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Belhaven!

2015/12/10

If you’ve read my blog you probably know a place in NC, Belhaven, is close to my heart. This summer I got to visit, and it was joyous. Other aunts, uncles & cousins who don’t live there were visiting. My generous uncle had a crew to cook & clean up. We had the best fried shrimp I’d had in a few years. And this incredible layer cake he gets in Currituck or somewhere on the way.

My cousins and I rode all over town in my uncles golf cart. It’s probably less than a mile from downtown to River Forest Manor, where we were staying. The house is being renovated and I told a little of its history here. While downtown, the golf cart ran out of gas and we were chugging and pushing home, and I was periscoping it, which was hilarious. It took 1/2 an hour to get back!

My Uncle rented a luxury bus that had bedrooms, a kitchen, etc. He also rented some of the outer cottages that have been renovated (very nicely, I might add, they were skanky for a long time.) He also brought his cars. One of them is the the Rolls from Arthur, which my uncle got at an auction. ALS (which killed Dudley Moore, star of this film,) is related to Parkinson’s, which my uncle has had for 20 years. He’s only 10 years older than me and has lived such an active life. I got to drive his newer Rolls in the parade! Here are some pics from the weekend.

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River Forest Manor

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Preston and Uncle Sonny

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Water Street view

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Bishop Home on Water St.

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Preston rolls into Belhaven

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4 of his cars

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My cuz Chelsea

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Preston and Aunt Libby

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Preston’s Kris Kraft

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Arthur Car

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Boats at the marina

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Preston’s Rolls

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 Aunt Nellie’s house

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I drove this!

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My view at parade

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Late afternoon

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Boats at the dock

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New Marina

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All the water pics are Pantego Creek

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I wonder why the writing prompts for kids are more interesting to me than the ones for adults? I think the ones for adults are too involved, write too much of the story for you, maybe. Anyhow, I don’t have a favorite childhood toy, but I will tell you about some of my dolls. They were so important to me. I was a serial monogamist with dolls.

There was Baby Tender Love, Chrissie (with the blonde hair that grew!). My first doll was Thumbelina, which I sort of thought was because I sucked my thumb. She was a little doll, half the size of Baby Tender Love. Baby Tender Love had a real mouth to pretend feed.

Thumbelina might have had a pull string in her back that made her do something, but I don’t remember what. Or that may have been another doll. I remember mostly her size (small like me) and her beautiful dress, which I loved. Also, she had a soft stuffed fabric body, not plastic like Baby Tender Love, who I obviously remember better! It was a rust colored corduroy. I can feel it right now. I rubbed the heck out of that corduroy. She was quiet and sweet and really seemed to have a personality. I had a huge imagination. She may have been a hand me down, because I remember she seemed a little grimy. Probably from me carrying her everywhere! And maybe my sisters before me.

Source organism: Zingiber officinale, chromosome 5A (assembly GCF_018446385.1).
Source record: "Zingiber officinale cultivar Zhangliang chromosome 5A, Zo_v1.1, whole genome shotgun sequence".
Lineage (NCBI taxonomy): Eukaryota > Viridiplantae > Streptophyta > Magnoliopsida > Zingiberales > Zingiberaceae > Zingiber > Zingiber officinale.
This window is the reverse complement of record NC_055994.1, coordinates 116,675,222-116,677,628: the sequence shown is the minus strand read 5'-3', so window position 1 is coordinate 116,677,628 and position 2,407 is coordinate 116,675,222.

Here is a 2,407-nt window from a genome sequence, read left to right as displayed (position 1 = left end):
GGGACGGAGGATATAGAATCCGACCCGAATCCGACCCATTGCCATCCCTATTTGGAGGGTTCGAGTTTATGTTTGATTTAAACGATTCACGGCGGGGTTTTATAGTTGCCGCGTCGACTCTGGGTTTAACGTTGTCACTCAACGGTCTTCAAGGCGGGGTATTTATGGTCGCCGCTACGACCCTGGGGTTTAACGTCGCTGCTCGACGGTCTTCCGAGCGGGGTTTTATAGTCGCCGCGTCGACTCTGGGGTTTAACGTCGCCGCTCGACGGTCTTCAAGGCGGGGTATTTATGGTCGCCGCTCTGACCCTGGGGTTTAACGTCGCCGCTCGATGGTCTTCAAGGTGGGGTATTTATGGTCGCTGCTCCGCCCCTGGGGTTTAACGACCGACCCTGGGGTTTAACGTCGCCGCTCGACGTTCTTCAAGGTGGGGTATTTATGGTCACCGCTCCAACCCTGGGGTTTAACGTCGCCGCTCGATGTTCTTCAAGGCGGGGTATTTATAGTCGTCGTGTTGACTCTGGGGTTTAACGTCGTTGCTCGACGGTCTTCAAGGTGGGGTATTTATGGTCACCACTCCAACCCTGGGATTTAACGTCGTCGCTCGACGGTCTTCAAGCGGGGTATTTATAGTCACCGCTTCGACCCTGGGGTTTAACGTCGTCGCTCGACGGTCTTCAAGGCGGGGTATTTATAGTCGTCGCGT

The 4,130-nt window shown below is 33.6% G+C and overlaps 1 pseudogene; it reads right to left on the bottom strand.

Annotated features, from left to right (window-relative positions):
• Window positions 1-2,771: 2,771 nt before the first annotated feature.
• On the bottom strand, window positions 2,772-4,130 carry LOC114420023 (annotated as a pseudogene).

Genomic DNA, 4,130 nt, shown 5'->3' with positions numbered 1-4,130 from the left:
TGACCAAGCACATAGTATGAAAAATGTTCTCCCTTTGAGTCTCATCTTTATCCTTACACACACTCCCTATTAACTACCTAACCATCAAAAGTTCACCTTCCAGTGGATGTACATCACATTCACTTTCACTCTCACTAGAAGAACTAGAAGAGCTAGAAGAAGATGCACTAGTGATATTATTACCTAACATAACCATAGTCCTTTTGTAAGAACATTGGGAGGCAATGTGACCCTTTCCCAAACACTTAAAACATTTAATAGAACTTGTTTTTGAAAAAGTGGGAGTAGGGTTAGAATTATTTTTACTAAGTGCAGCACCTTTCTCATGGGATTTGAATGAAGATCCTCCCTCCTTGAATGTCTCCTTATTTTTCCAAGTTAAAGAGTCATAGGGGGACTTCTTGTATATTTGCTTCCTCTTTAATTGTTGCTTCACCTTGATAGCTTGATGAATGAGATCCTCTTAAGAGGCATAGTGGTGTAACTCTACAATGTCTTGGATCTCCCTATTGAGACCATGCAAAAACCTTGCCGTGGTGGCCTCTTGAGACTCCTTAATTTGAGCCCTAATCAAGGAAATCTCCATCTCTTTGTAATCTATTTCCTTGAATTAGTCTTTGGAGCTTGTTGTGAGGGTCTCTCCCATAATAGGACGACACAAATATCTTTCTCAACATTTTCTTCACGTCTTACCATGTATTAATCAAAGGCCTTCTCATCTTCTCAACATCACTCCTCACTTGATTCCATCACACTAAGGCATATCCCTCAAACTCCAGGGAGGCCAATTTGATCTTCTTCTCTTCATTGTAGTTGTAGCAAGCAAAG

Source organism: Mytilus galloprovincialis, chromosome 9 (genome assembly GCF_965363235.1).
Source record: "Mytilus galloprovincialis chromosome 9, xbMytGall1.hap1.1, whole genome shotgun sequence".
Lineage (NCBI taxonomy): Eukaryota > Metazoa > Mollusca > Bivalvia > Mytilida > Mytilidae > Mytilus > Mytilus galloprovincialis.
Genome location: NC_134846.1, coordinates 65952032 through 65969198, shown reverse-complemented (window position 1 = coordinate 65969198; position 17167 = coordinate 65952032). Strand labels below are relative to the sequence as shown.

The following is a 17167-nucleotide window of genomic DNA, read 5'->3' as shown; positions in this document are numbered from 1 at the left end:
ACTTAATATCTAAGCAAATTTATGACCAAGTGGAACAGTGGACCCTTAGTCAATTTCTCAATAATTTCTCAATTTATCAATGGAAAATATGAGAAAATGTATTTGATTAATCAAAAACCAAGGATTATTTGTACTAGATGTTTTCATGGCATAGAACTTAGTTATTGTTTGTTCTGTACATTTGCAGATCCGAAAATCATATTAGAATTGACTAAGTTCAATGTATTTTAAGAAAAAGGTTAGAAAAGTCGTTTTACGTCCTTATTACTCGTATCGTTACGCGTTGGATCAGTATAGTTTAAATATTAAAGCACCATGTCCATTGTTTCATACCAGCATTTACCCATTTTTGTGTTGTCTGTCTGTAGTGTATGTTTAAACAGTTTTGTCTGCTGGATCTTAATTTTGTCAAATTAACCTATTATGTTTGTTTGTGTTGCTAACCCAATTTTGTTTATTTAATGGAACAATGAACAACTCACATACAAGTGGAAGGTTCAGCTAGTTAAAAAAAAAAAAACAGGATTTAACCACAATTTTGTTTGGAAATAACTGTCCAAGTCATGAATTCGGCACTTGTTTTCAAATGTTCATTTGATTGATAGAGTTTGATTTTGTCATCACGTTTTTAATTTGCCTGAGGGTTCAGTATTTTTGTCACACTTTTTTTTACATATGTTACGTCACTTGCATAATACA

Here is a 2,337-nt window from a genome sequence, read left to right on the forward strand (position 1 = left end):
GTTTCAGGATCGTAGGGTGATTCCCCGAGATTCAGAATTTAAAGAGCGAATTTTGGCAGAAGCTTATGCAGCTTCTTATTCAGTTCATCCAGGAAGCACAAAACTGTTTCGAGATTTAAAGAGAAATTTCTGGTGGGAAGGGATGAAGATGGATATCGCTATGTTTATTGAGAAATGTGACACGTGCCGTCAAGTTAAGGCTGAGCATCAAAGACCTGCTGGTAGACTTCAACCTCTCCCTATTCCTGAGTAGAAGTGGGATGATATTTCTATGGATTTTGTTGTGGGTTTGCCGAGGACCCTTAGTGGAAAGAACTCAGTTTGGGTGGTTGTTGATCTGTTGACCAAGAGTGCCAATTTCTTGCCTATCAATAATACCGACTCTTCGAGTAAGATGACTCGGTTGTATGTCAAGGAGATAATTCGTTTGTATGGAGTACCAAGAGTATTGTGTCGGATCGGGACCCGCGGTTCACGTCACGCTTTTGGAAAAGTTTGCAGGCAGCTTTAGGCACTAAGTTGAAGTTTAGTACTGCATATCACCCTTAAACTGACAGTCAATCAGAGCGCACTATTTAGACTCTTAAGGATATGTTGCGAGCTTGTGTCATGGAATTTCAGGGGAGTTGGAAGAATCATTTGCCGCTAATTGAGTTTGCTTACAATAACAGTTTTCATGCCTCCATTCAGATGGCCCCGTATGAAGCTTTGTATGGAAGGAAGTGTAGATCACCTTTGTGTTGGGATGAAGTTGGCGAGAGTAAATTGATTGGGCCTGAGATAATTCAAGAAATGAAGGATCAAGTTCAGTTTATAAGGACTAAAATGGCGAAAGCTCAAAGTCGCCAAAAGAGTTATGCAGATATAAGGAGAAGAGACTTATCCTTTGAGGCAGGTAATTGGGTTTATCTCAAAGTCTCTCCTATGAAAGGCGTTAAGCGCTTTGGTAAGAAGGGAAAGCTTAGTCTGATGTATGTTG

Once my Uncle David (who is 71 today!) was stationed in Korea after he graduated NC State, and he sent my sisters and me this beautiful Korean doll. She was gorgeous. I think I’ve written about her before. She was about 3 feet tall, and her elaborate clothes seemed like silk and she had a silk-covered china doll face. And I remember sequins. It was exquisite. I wish I could tell you more details about the doll. I don’t remember details well at all.

Anyhow, my sisters and I literally loved that doll to death. She became a ragged toy after we were finished with her. At the time we were probably 5, 7 and 9. Each one of us loved her. To death. RIP, Korean Doll.

Let’s see-I may have a pic, because I think I told this story before. I think we were about 4, 6 & 8. I’m on the left. I always felt guilty that we didn’t take better care of this special doll. Which seeing my age is a little ridic.

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There used to be a bumper sticker that read “4th of July in Belhaven”. This was in the 70’s, I suppose.

I’m sure I’ve discussed Belhaven before. The town is on a peninsula in Beaufort County, NC. It’s South of Hyde County & North of Pamlico Co by road.

My parents grew up there. Dad’s folks were from Bertie Co. & Washington, the county seat of Beaufort. Not to be mistaken with the charming town of Beaufort south of Belhaven near Morehead.

Mom grew up there. Dad was born in Norfolk, lived in Manteo & moved to Belhaven when he was about 12.

Anywho, there is a big Independence Day celebration in Belhaven every year. The town swelled from about 2000 folks to about 20,000 when I was a kid.

And, I could sit on Granny’s front porch on Main St. & watch it all. It was the most fun. At 9 pm, Avon Skin So Soft slathered on, we went a block over to Aunt Nellie’s to watch the fireworks from her pier. The story of the year the whole caboodle of fireworks exploding prematurely & the (possibly inebriated) operators diving into the water to escape was often retold.

When I was 12 the small community where we lived had its first 4th of July celebration. This was in Beaverdam, Hanover Co, VA. It was 1976, the Bicentennial. I remember the lady who organized it all riding into the Ruritan park on the hood of a white car.